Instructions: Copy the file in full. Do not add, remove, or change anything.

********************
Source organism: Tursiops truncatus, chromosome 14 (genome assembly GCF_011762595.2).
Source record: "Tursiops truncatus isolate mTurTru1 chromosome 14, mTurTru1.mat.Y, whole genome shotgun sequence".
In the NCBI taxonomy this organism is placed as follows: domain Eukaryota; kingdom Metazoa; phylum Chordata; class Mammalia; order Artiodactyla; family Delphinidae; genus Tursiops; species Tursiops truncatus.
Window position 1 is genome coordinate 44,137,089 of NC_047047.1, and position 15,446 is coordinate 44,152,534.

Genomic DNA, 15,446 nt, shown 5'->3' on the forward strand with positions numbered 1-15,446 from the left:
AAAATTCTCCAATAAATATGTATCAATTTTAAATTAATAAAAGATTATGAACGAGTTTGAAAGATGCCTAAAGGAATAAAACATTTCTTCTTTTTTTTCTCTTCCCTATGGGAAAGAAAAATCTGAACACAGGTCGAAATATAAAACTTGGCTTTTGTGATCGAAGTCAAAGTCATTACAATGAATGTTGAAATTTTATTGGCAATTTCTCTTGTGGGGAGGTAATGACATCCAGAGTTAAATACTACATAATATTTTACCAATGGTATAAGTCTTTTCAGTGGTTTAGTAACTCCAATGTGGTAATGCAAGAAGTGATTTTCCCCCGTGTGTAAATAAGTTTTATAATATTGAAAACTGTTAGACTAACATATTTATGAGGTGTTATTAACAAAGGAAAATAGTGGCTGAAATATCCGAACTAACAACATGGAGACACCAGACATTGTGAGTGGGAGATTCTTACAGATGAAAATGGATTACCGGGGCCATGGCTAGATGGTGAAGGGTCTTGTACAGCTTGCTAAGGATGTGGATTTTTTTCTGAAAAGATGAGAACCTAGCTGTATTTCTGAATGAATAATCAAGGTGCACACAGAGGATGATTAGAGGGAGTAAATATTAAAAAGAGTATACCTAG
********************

Source organism: Tursiops truncatus, chromosome 14 (genome assembly GCF_011762595.2).
Source record: "Tursiops truncatus isolate mTurTru1 chromosome 14, mTurTru1.mat.Y, whole genome shotgun sequence".
In the NCBI taxonomy this organism is placed as follows: domain Eukaryota; kingdom Metazoa; phylum Chordata; class Mammalia; order Artiodactyla; family Delphinidae; genus Tursiops; species Tursiops truncatus.
Window position 1 is genome coordinate 44,137,089 of NC_047047.1, and position 15,446 is coordinate 44,152,534.

Genomic DNA, 15,446 nt, shown 5'->3' on the forward strand with positions numbered 1-15,446 from the left:
AAAATTCTCCAATAAATATGTATCAATTTTAAATTAATAAAAGATTATGAACGAGTTTGAAAGATGCCTAAAGGAATAAAACATTTCTTCTTTTTTTTCTCTTCCCTATGGGAAAGAAAAATCTGAACACAGGTCGAAATATAAAACTTGGCTTTTGTGATCGAAGTCAAAGTCATTACAATGAATGTTGAAATTTTATTGGCAATTTCTCTTGTGGGGAGGTAATGACATCCAGAGTTAAATACTACATAATATTTTACCAATGGTATAAGTCTTTTCAGTGGTTTAGTAACTCCAATGTGGTAATGCAAGAAGTGATTTTCCCCCGTGTGTAAATAAGTTTTATAATATTGAAAACTGTTAGACTAACATATTTATGAGGTGTTATTAACAAAGGAAAATAGTGGCTGAAATATCCGAACTAACAACATGGAGACACCAGACATTGTGAGTGGGAGATTCTTACAGATGAAAATGGATTACCGGGGCCATGGCTAGATGGTGAAGGGTCTTGTACAGCTTGCTAAGGATGTGGATTTTTTTCTGAAAAGATGAGAACCTAGCTGTATTTCTGAATGAATAATCAAGGTGCACACAGAGGATGATTAGAGGGAGTAAATATTAAAAAGAGTATACCTAG